Deciding to explore early morning to beat the heat and a small breeze for made me hopeful. (Ahh, we gotta love the forever hopefuls and terminally optimistics) I ventured (as in adventure) to the Castel Sant Angelo and a plan to walk in the park with promised fountains and monuments. Castel Sant’Angelo Construction 130-139 dC.1447-1527 originally as the Mausoleum of Roman Emperor Hadrian, and then later used by popes as a fortress and castle, and currently a museum. I made it to Castel Sant Angelo and got lost again. I finally found the park around 5 pm and had down two liters of water throughout the day. Now, I am exhausted from the heat and steps I had made. I will say that I saw many sites that were not on the agenda…lol. I did decide that an eSIM for the phone was needed, and maps were passé. Click on either photo for more information if desired on Castel Sant Angelo.
I did find a treasure at the Castel. A portrait of Beatrice Cenci painted by Guido Reni (Bologna 1575 - 1642; 1650; oil on canvas; 64,5 x 49 cm) I was caught by surprise and never seen it before. It is so tender and masterly executed and its beauty touched me. And, it felt familiar and reminded me of another. YES! A Girl with a Pearl Earring. (link) by Vermeer the Dutch artist who was of a different decade. NOW, I am intrigued and I research. I discover, even today, Beatrice inspires and arouses public sympathy, and human rights supporters. She has also become the subject of poems, dramas, and novels. It is said that Caravaggio was present among the witnesses of her and her family’s beheading, and inspired his painting from the biblical the Book of Judith and her beheading of Holofernes (click Judith for a link for THAT story) Beatrice inspired a multitude of artists, writers, and play writers. Walpole, Shelley, Swinburne, Hawthorne, Melville, Dickens, and Wharton. Did Vermeer see Reni's Beatrice Cenci portrait? I am suspecting he did.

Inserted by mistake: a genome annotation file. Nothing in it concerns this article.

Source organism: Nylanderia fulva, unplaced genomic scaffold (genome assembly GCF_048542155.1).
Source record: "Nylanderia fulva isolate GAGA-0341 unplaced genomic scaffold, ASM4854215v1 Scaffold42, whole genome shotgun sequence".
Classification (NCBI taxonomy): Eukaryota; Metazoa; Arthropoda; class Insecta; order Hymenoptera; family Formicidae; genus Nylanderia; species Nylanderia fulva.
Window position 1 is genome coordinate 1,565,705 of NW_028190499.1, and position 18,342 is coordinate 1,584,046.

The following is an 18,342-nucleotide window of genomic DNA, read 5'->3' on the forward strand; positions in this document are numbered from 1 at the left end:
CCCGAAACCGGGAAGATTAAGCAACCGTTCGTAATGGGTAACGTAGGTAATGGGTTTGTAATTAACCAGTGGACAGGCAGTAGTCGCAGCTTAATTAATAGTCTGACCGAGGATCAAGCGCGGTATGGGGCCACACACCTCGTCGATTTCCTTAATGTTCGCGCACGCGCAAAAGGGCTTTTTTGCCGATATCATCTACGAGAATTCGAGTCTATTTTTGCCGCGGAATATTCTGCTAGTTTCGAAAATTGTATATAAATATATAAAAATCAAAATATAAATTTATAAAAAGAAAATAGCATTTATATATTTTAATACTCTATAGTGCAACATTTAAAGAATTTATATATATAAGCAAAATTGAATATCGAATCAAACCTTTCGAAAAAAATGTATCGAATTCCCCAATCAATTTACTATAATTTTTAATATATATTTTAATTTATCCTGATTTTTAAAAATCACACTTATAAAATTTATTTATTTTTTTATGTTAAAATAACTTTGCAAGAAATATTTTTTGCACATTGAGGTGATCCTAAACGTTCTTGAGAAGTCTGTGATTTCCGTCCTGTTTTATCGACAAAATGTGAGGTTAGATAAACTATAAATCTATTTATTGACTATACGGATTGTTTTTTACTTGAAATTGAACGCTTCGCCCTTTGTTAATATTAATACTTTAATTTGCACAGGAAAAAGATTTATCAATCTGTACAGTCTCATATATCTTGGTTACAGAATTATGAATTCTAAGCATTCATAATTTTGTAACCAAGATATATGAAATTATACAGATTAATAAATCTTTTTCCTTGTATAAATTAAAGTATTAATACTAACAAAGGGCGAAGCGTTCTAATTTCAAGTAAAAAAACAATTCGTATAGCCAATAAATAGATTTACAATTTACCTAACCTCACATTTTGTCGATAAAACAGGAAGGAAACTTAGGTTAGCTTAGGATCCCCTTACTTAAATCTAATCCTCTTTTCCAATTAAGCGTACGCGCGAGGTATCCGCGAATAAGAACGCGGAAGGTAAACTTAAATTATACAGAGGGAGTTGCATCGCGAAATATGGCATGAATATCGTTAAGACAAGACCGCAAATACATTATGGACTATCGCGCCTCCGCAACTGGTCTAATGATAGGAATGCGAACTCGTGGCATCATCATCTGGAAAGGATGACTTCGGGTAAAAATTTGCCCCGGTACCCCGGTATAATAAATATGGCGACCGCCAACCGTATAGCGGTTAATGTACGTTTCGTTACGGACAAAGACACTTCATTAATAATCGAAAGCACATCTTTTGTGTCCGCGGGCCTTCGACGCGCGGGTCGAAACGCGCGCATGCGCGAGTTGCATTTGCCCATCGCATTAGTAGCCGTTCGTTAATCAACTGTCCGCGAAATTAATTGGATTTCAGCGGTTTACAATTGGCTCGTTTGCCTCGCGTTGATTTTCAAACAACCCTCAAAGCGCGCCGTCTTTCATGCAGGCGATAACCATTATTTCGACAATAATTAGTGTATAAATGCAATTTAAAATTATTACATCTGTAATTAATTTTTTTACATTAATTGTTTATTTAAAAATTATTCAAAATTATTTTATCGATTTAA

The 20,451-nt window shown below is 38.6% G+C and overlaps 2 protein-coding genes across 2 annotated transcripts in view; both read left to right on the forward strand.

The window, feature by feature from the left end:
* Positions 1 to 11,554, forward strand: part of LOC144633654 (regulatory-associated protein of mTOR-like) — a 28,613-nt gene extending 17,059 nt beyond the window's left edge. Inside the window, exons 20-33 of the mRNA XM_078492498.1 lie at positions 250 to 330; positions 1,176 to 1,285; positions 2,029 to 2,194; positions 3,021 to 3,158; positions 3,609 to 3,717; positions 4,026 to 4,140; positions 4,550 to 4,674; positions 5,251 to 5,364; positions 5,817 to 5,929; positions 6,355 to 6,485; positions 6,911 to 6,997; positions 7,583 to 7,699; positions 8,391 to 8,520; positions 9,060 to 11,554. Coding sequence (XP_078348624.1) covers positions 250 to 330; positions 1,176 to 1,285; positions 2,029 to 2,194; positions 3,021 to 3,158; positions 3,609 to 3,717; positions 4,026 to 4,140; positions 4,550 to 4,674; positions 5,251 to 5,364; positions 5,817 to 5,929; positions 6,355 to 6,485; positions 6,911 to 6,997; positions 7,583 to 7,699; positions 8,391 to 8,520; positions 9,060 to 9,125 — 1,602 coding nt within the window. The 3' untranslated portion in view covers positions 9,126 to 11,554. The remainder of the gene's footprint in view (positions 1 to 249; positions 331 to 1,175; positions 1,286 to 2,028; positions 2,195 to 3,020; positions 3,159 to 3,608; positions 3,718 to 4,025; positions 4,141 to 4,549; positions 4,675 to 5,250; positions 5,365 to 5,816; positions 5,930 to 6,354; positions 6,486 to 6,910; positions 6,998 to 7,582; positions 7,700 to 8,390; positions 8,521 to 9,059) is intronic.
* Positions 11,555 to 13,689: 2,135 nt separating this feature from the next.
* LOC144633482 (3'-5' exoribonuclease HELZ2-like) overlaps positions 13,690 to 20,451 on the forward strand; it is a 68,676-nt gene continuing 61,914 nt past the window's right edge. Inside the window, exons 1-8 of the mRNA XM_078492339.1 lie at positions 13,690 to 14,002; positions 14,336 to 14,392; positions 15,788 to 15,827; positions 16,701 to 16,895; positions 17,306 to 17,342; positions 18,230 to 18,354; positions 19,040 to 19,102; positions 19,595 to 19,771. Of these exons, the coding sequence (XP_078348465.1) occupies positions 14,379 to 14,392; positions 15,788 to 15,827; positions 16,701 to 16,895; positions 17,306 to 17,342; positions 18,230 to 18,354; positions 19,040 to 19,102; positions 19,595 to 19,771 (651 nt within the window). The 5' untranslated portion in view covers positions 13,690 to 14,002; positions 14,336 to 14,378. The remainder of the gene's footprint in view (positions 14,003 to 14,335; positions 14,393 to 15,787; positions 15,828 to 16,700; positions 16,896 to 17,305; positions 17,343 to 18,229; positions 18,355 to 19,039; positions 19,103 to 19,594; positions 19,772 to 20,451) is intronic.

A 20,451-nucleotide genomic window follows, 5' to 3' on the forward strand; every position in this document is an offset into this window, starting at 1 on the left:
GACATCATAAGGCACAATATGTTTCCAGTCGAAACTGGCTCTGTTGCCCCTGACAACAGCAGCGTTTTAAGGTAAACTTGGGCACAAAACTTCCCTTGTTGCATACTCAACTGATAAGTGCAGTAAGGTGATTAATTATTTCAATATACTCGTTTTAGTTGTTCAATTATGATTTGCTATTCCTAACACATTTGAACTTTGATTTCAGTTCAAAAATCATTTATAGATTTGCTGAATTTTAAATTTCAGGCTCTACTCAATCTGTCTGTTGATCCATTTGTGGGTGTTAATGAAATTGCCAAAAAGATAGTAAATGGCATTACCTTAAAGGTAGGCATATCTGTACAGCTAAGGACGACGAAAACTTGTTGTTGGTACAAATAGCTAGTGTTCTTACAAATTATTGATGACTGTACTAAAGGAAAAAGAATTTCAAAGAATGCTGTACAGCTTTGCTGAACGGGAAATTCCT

Her story is of a young woman 22 years old, who was beheaded in Rome in 1599 and immortalized by this portrait. She beckons us to look directly at her. Her gaze is soulful filled with her accepted and desperate fate and ingrown hopelessness for living years of abduction in the La Petrella castle in Aquila. Her father, Nobleman Francesco Cenci of great wealth and influence was a dissolute man and known to all as vicious and violent. He imprisoned his second wife, Lucrezia, with Beatrice, and her brothers treating them with brutality. The Count was known to commit rape, incest, and murder, and got away with it on payment of regular large amounts to Pope Clement. Beatrice tried various attempts to escape to gain her freedom.
Beatrice supported by her brothers’ and her stepmother had decided to murder him. They succeeded but failed to make it look like an accident when they drugged, pummeled him to death, and threw him off the balcony. Through torture, her brothers Lucrezia, Giacomo, Bernardo, and stepmother confessed and were condemned to death by the Vatican, and all executed, except Bernardo who was granted a pardon from death because of his youth. Great efforts were made to obtain mercy for the accused, but Pope Clement refused to grant pardon. Bernardo was forced to watch the beheading of his family and then he was jailed. The Cenci property was confiscated by the church, and this, it was rumored, was the pope’s object in destroying them. So, I guess that was Count Cenci's biggest and last payment.
Hawthorne’s works do, although both see her as an omen predicting the failure of America to achieve its https://www.semanticscholar.org/paper/Beatrice-Cenci-in-Hawthorne%2C-Melville-and-her-Hoeveler/f4b14524cf7a8d495bbc3bb968b7d3b4586f82c1
Whew… I was lost and found today and it was inspiring. Another long long LONG cool shower, nap till 8, and then dinner late as the Romans do. Shops were open and the street was crowded with much festivity. I slept-in the next morning and very deeply with many vivid dreams of living in a time of antiquity.